(11:22) Holly Storkel: I think that norms are helpful at giving us some idea of what is typical but it is the case that you have to think carefully about what you’re looking at. So, in your example just now about saying, “At what age should my child be able to make ‘r’?”—that’s not the same as saying, “At what age should my child master ‘r’?” So some kids babble ‘r,’ so some kids can make ‘r’ quite early, but are they using it appropriately in every single-word of the language that requires that? No. So those are different kinds of questions. So I think the main thing in terms of using it diagnostically is that it does help us compare children to what we consider might be normative, but we do have to keep in mind some of the weaknesses of the norms, and also what they are reflecting and what they aren’t reflecting. So sort of this idea for example that 90% of the children produce the sound correctly at a certain age, that doesn’t mean that none of the children produce the sound correctly before that age. Normally kids are saying sounds and trying them out in different words, and they might not have mastered it, but they’re at least showing signs of being able to move towards mastery. Or being able to produce the sound in imitation, or some of those other things that would give us an idea that the child is starting to develop their ability to do this. So in terms of using it diagnostically it is one piece of the puzzle, but it’s not the whole puzzle. So we have to keep in mind what developmental norms tell us, and what they don’t tell us, and make sure that we fill in some of the information that they don’t tell us, through other sorts of sources.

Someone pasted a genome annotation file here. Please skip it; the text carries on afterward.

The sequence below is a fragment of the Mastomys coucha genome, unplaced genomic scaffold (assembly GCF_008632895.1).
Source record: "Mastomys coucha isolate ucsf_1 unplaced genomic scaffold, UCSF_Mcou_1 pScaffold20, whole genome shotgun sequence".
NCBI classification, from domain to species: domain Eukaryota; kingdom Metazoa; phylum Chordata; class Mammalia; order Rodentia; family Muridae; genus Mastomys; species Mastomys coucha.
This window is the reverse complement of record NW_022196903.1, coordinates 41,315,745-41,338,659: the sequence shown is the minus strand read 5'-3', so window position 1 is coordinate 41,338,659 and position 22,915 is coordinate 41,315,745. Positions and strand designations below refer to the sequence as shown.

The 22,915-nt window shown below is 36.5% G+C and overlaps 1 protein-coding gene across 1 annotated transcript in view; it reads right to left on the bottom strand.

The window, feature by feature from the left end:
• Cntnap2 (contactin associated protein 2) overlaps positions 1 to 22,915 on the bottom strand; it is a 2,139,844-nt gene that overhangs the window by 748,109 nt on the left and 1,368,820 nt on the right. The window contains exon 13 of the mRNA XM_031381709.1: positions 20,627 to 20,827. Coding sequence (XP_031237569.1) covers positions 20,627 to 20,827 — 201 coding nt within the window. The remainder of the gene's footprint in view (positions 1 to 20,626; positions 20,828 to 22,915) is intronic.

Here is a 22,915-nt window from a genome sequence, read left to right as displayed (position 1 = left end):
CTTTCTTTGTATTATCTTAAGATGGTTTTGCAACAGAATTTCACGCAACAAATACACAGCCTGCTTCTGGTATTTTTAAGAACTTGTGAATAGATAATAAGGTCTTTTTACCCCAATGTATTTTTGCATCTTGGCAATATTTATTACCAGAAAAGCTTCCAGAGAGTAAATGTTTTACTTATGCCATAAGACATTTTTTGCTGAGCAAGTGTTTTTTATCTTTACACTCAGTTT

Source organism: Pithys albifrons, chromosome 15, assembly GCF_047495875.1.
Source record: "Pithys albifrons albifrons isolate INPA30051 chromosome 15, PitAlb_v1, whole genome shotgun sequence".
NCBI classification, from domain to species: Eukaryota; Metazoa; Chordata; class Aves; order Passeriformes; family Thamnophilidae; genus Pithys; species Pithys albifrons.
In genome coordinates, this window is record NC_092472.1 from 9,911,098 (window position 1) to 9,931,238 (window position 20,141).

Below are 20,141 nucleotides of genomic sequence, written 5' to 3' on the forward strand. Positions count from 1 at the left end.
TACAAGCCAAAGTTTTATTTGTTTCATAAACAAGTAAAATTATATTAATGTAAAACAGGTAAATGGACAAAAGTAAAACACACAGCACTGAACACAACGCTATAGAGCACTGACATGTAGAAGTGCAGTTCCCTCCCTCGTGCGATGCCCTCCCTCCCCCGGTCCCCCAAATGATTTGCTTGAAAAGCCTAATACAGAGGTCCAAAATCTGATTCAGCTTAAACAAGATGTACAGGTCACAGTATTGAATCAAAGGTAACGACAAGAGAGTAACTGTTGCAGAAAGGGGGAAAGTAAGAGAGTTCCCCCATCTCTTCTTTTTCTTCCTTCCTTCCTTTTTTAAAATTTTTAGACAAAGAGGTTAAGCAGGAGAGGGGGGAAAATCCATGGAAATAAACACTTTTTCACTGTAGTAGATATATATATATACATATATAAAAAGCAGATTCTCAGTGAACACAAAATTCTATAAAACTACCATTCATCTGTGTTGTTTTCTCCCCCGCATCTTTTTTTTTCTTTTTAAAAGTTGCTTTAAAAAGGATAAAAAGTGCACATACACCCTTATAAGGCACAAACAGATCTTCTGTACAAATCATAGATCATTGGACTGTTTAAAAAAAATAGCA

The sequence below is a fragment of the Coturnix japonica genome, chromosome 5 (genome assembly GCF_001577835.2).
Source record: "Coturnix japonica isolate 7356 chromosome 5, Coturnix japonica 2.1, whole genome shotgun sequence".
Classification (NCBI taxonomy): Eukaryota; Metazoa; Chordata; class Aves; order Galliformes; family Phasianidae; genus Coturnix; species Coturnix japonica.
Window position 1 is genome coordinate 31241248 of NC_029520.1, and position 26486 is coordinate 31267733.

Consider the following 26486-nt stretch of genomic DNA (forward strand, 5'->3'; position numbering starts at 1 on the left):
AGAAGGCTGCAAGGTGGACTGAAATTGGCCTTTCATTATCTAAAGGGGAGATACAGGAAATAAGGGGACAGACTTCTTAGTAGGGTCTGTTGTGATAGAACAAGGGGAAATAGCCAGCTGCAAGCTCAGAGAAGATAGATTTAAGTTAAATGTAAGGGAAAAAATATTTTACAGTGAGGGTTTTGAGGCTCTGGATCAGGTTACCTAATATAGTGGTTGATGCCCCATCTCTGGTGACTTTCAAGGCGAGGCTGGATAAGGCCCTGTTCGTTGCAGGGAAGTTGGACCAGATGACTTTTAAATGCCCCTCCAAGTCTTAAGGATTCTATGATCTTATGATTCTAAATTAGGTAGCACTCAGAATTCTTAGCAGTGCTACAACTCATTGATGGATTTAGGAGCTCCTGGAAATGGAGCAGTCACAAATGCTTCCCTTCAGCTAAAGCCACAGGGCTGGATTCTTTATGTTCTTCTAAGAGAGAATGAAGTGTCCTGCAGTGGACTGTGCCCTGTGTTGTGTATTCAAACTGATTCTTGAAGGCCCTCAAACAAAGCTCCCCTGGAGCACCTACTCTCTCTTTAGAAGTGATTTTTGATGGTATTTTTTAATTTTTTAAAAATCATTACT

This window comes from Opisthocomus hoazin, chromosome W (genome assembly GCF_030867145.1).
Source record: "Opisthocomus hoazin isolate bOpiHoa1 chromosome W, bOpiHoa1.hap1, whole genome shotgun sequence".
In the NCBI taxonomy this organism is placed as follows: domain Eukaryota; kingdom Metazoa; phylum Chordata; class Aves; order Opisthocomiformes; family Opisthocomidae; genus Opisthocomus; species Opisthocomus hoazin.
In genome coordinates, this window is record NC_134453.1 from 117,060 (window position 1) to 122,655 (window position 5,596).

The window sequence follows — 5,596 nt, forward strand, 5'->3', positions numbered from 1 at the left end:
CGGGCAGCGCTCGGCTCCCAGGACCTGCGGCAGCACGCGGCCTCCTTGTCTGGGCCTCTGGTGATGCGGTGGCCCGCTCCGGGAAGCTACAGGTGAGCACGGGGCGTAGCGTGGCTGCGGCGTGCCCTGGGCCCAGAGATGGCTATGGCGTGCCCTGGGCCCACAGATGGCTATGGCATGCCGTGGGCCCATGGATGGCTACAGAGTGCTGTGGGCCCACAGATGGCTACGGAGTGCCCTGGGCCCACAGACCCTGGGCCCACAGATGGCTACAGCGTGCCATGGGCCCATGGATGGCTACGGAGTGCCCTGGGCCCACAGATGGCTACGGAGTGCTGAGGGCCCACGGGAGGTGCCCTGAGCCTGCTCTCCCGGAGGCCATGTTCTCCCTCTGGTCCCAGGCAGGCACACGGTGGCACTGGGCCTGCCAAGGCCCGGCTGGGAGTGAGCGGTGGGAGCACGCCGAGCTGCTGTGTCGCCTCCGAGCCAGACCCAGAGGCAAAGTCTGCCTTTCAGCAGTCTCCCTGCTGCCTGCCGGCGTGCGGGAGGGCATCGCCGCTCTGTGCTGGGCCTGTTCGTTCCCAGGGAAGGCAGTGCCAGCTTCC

(13:05) Kelly Farquharson: I agree, and I think another interesting point is that there are no prerequisites with respect to the order of acquisition either. And so, it’s not the case that, for instance, some of the earlier developing sounds, that we know do develop early on, in babble and in first words, typically include some stop consonants, so b, and p, and t, and d—and so we think of those as earlier developing, and we contrast those to what we think of as later developing, like ‘r’ and ‘l’ and ‘s’ and maybe ‘th,’ but it’s not the case that you need to first acquire the stop consonants—the earlier developing sounds—before you can acquire the later developing sounds. And so I think that’s another important point, that sometimes I think trips us up a bit in clinical practice, because we also might mistake that information as helpful for choosing targets for therapy. And that can be problematic too, because it doesn’t necessarily mean that we need to first work on sounds that should have developed earlier, before we can work on sounds that “should have” (I’m using air quotes) developed later—because there’s no particular hierarchy or prerequisite for order of acquisition. So a child can and should be able to produce an ‘l’ or an ‘r’ even if they can’t produce something that’s maybe typically thought of as earlier developing. So I think that can be actually one way that the norms might trip us up a bit in our clinical practice, because they make us think that there’s this specific order that we have to do our service delivery, and that often ends up taking a lot longer than a different kind of service delivery approach.